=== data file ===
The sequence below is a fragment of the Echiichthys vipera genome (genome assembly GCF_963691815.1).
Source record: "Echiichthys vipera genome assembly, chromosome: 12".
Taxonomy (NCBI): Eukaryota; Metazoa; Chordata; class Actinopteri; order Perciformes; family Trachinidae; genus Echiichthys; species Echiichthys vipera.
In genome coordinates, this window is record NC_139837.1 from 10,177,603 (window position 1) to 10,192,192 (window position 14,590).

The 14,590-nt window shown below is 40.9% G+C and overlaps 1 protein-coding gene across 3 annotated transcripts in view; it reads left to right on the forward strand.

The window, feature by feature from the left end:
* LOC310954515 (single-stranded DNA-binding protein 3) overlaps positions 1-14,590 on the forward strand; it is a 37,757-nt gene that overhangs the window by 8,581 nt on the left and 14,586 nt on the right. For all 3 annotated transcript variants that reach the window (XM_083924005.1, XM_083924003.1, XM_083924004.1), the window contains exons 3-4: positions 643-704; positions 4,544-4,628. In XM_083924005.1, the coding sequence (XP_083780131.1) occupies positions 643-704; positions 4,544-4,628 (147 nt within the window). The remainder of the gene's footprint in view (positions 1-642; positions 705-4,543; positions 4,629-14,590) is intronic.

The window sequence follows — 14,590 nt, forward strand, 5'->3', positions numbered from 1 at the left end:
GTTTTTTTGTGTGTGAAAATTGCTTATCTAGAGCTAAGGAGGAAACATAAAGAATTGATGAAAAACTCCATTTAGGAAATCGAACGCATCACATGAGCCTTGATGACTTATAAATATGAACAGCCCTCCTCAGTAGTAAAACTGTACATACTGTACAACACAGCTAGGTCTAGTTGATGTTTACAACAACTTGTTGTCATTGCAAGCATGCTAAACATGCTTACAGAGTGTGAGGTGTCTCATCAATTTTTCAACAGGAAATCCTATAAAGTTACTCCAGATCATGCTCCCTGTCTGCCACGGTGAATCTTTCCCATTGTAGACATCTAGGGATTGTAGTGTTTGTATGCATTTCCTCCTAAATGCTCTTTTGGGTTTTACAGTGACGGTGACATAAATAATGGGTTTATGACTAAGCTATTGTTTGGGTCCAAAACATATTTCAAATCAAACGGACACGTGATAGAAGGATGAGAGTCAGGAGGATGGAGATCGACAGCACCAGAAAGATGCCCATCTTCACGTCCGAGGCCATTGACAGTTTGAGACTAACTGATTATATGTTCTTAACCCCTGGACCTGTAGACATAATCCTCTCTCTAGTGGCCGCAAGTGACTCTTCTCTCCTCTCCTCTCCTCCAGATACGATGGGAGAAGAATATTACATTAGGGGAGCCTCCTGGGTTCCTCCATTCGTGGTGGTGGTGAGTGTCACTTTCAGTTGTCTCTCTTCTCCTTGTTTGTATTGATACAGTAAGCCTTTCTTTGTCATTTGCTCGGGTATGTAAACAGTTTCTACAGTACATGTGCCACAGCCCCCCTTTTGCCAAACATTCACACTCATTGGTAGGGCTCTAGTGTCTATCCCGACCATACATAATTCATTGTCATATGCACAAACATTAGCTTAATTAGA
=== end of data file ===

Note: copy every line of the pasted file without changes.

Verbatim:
The sequence below is a fragment of the Echiichthys vipera genome (genome assembly GCF_963691815.1).
Source record: "Echiichthys vipera genome assembly, chromosome: 12".
Taxonomy (NCBI): Eukaryota; Metazoa; Chordata; class Actinopteri; order Perciformes; family Trachinidae; genus Echiichthys; species Echiichthys vipera.
In genome coordinates, this window is record NC_139837.1 from 10,177,603 (window position 1) to 10,192,192 (window position 14,590).

The 14,590-nt window shown below is 40.9% G+C and overlaps 1 protein-coding gene across 3 annotated transcripts in view; it reads left to right on the forward strand.

The window, feature by feature from the left end:
* LOC310954515 (single-stranded DNA-binding protein 3) overlaps positions 1-14,590 on the forward strand; it is a 37,757-nt gene that overhangs the window by 8,581 nt on the left and 14,586 nt on the right. For all 3 annotated transcript variants that reach the window (XM_083924005.1, XM_083924003.1, XM_083924004.1), the window contains exons 3-4: positions 643-704; positions 4,544-4,628. In XM_083924005.1, the coding sequence (XP_083780131.1) occupies positions 643-704; positions 4,544-4,628 (147 nt within the window). The remainder of the gene's footprint in view (positions 1-642; positions 705-4,543; positions 4,629-14,590) is intronic.

The window sequence follows — 14,590 nt, forward strand, 5'->3', positions numbered from 1 at the left end:
GTTTTTTTGTGTGTGAAAATTGCTTATCTAGAGCTAAGGAGGAAACATAAAGAATTGATGAAAAACTCCATTTAGGAAATCGAACGCATCACATGAGCCTTGATGACTTATAAATATGAACAGCCCTCCTCAGTAGTAAAACTGTACATACTGTACAACACAGCTAGGTCTAGTTGATGTTTACAACAACTTGTTGTCATTGCAAGCATGCTAAACATGCTTACAGAGTGTGAGGTGTCTCATCAATTTTTCAACAGGAAATCCTATAAAGTTACTCCAGATCATGCTCCCTGTCTGCCACGGTGAATCTTTCCCATTGTAGACATCTAGGGATTGTAGTGTTTGTATGCATTTCCTCCTAAATGCTCTTTTGGGTTTTACAGTGACGGTGACATAAATAATGGGTTTATGACTAAGCTATTGTTTGGGTCCAAAACATATTTCAAATCAAACGGACACGTGATAGAAGGATGAGAGTCAGGAGGATGGAGATCGACAGCACCAGAAAGATGCCCATCTTCACGTCCGAGGCCATTGACAGTTTGAGACTAACTGATTATATGTTCTTAACCCCTGGACCTGTAGACATAATCCTCTCTCTAGTGGCCGCAAGTGACTCTTCTCTCCTCTCCTCTCCTCCAGATACGATGGGAGAAGAATATTACATTAGGGGAGCCTCCTGGGTTCCTCCATTCGTGGTGGTGGTGAGTGTCACTTTCAGTTGTCTCTCTTCTCCTTGTTTGTATTGATACAGTAAGCCTTTCTTTGTCATTTGCTCGGGTATGTAAACAGTTTCTACAGTACATGTGCCACAGCCCCCCTTTTGCCAAACATTCACACTCATTGGTAGGGCTCTAGTGTCTATCCCGACCATACATAATTCATTGTCATATGCACAAACATTAGCTTAATTAGA